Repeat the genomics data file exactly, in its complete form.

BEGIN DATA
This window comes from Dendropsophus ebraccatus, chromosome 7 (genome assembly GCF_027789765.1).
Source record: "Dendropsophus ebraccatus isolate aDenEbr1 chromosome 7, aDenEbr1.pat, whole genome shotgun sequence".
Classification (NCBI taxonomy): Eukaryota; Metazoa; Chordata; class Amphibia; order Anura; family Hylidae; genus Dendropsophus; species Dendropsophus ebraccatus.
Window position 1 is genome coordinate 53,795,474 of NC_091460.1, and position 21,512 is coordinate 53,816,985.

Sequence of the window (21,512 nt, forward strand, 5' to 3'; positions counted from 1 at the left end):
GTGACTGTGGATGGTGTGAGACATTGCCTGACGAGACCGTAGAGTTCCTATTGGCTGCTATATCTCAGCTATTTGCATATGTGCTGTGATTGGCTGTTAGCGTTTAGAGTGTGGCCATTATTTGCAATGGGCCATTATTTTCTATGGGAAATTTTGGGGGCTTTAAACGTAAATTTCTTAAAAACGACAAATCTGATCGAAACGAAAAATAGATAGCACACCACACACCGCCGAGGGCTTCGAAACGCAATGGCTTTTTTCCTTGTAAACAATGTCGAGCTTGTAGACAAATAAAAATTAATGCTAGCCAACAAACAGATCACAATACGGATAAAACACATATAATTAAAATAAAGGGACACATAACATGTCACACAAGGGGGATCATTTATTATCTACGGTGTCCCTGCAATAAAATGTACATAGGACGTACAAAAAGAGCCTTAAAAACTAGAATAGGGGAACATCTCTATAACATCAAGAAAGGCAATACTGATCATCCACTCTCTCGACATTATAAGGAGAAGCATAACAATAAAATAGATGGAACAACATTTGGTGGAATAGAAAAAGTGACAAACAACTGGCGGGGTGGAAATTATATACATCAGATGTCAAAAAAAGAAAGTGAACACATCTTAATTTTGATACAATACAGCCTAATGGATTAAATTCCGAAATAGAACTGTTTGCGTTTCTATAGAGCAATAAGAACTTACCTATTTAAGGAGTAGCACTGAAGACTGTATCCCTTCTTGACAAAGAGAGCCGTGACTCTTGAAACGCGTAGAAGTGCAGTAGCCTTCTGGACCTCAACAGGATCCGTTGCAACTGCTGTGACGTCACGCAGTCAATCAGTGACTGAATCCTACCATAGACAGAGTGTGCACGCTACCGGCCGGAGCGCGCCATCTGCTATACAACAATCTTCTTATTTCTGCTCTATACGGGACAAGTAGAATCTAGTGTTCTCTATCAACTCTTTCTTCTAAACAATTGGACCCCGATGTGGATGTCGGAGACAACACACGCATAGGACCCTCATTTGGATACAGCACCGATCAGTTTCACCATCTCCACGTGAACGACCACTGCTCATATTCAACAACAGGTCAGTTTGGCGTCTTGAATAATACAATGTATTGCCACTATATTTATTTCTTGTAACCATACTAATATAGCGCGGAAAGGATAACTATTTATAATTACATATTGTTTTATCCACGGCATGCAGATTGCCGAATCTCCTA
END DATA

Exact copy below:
This window comes from Dendropsophus ebraccatus, chromosome 7 (genome assembly GCF_027789765.1).
Source record: "Dendropsophus ebraccatus isolate aDenEbr1 chromosome 7, aDenEbr1.pat, whole genome shotgun sequence".
Classification (NCBI taxonomy): Eukaryota; Metazoa; Chordata; class Amphibia; order Anura; family Hylidae; genus Dendropsophus; species Dendropsophus ebraccatus.
Window position 1 is genome coordinate 53,795,474 of NC_091460.1, and position 21,512 is coordinate 53,816,985.

Sequence of the window (21,512 nt, forward strand, 5' to 3'; positions counted from 1 at the left end):
GTGACTGTGGATGGTGTGAGACATTGCCTGACGAGACCGTAGAGTTCCTATTGGCTGCTATATCTCAGCTATTTGCATATGTGCTGTGATTGGCTGTTAGCGTTTAGAGTGTGGCCATTATTTGCAATGGGCCATTATTTTCTATGGGAAATTTTGGGGGCTTTAAACGTAAATTTCTTAAAAACGACAAATCTGATCGAAACGAAAAATAGATAGCACACCACACACCGCCGAGGGCTTCGAAACGCAATGGCTTTTTTCCTTGTAAACAATGTCGAGCTTGTAGACAAATAAAAATTAATGCTAGCCAACAAACAGATCACAATACGGATAAAACACATATAATTAAAATAAAGGGACACATAACATGTCACACAAGGGGGATCATTTATTATCTACGGTGTCCCTGCAATAAAATGTACATAGGACGTACAAAAAGAGCCTTAAAAACTAGAATAGGGGAACATCTCTATAACATCAAGAAAGGCAATACTGATCATCCACTCTCTCGACATTATAAGGAGAAGCATAACAATAAAATAGATGGAACAACATTTGGTGGAATAGAAAAAGTGACAAACAACTGGCGGGGTGGAAATTATATACATCAGATGTCAAAAAAAGAAAGTGAACACATCTTAATTTTGATACAATACAGCCTAATGGATTAAATTCCGAAATAGAACTGTTTGCGTTTCTATAGAGCAATAAGAACTTACCTATTTAAGGAGTAGCACTGAAGACTGTATCCCTTCTTGACAAAGAGAGCCGTGACTCTTGAAACGCGTAGAAGTGCAGTAGCCTTCTGGACCTCAACAGGATCCGTTGCAACTGCTGTGACGTCACGCAGTCAATCAGTGACTGAATCCTACCATAGACAGAGTGTGCACGCTACCGGCCGGAGCGCGCCATCTGCTATACAACAATCTTCTTATTTCTGCTCTATACGGGACAAGTAGAATCTAGTGTTCTCTATCAACTCTTTCTTCTAAACAATTGGACCCCGATGTGGATGTCGGAGACAACACACGCATAGGACCCTCATTTGGATACAGCACCGATCAGTTTCACCATCTCCACGTGAACGACCACTGCTCATATTCAACAACAGGTCAGTTTGGCGTCTTGAATAATACAATGTATTGCCACTATATTTATTTCTTGTAACCATACTAATATAGCGCGGAAAGGATAACTATTTATAATTACATATTGTTTTATCCACGGCATGCAGATTGCCGAATCTCCTA